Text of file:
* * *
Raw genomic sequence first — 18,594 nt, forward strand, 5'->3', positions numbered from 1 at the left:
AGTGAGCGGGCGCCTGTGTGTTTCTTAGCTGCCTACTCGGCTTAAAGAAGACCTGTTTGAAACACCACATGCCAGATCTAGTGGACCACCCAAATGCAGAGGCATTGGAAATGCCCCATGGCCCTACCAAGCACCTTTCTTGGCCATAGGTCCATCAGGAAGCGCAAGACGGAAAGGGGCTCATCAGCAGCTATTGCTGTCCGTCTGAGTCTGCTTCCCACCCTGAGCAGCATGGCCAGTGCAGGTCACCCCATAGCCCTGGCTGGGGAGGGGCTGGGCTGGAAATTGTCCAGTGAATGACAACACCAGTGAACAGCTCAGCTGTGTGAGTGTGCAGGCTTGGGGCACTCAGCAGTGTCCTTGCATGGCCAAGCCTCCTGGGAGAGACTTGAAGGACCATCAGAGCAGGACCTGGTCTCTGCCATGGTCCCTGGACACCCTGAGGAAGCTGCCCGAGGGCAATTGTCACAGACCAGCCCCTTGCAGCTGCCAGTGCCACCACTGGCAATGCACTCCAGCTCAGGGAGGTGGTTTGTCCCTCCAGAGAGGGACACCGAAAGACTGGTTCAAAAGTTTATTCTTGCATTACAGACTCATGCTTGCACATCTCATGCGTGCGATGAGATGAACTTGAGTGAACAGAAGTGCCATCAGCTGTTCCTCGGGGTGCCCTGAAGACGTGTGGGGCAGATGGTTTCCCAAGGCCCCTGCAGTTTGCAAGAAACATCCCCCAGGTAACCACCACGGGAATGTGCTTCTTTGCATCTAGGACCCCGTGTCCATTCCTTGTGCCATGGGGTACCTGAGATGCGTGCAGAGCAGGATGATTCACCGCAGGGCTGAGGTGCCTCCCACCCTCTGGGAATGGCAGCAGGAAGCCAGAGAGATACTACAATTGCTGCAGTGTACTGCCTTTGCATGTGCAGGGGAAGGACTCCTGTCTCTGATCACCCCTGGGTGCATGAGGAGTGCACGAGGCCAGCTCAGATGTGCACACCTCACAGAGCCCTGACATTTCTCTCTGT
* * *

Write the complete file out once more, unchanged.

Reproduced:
Raw genomic sequence first — 18,594 nt, forward strand, 5'->3', positions numbered from 1 at the left:
AGTGAGCGGGCGCCTGTGTGTTTCTTAGCTGCCTACTCGGCTTAAAGAAGACCTGTTTGAAACACCACATGCCAGATCTAGTGGACCACCCAAATGCAGAGGCATTGGAAATGCCCCATGGCCCTACCAAGCACCTTTCTTGGCCATAGGTCCATCAGGAAGCGCAAGACGGAAAGGGGCTCATCAGCAGCTATTGCTGTCCGTCTGAGTCTGCTTCCCACCCTGAGCAGCATGGCCAGTGCAGGTCACCCCATAGCCCTGGCTGGGGAGGGGCTGGGCTGGAAATTGTCCAGTGAATGACAACACCAGTGAACAGCTCAGCTGTGTGAGTGTGCAGGCTTGGGGCACTCAGCAGTGTCCTTGCATGGCCAAGCCTCCTGGGAGAGACTTGAAGGACCATCAGAGCAGGACCTGGTCTCTGCCATGGTCCCTGGACACCCTGAGGAAGCTGCCCGAGGGCAATTGTCACAGACCAGCCCCTTGCAGCTGCCAGTGCCACCACTGGCAATGCACTCCAGCTCAGGGAGGTGGTTTGTCCCTCCAGAGAGGGACACCGAAAGACTGGTTCAAAAGTTTATTCTTGCATTACAGACTCATGCTTGCACATCTCATGCGTGCGATGAGATGAACTTGAGTGAACAGAAGTGCCATCAGCTGTTCCTCGGGGTGCCCTGAAGACGTGTGGGGCAGATGGTTTCCCAAGGCCCCTGCAGTTTGCAAGAAACATCCCCCAGGTAACCACCACGGGAATGTGCTTCTTTGCATCTAGGACCCCGTGTCCATTCCTTGTGCCATGGGGTACCTGAGATGCGTGCAGAGCAGGATGATTCACCGCAGGGCTGAGGTGCCTCCCACCCTCTGGGAATGGCAGCAGGAAGCCAGAGAGATACTACAATTGCTGCAGTGTACTGCCTTTGCATGTGCAGGGGAAGGACTCCTGTCTCTGATCACCCCTGGGTGCATGAGGAGTGCACGAGGCCAGCTCAGATGTGCACACCTCACAGAGCCCTGACATTTCTCTCTGT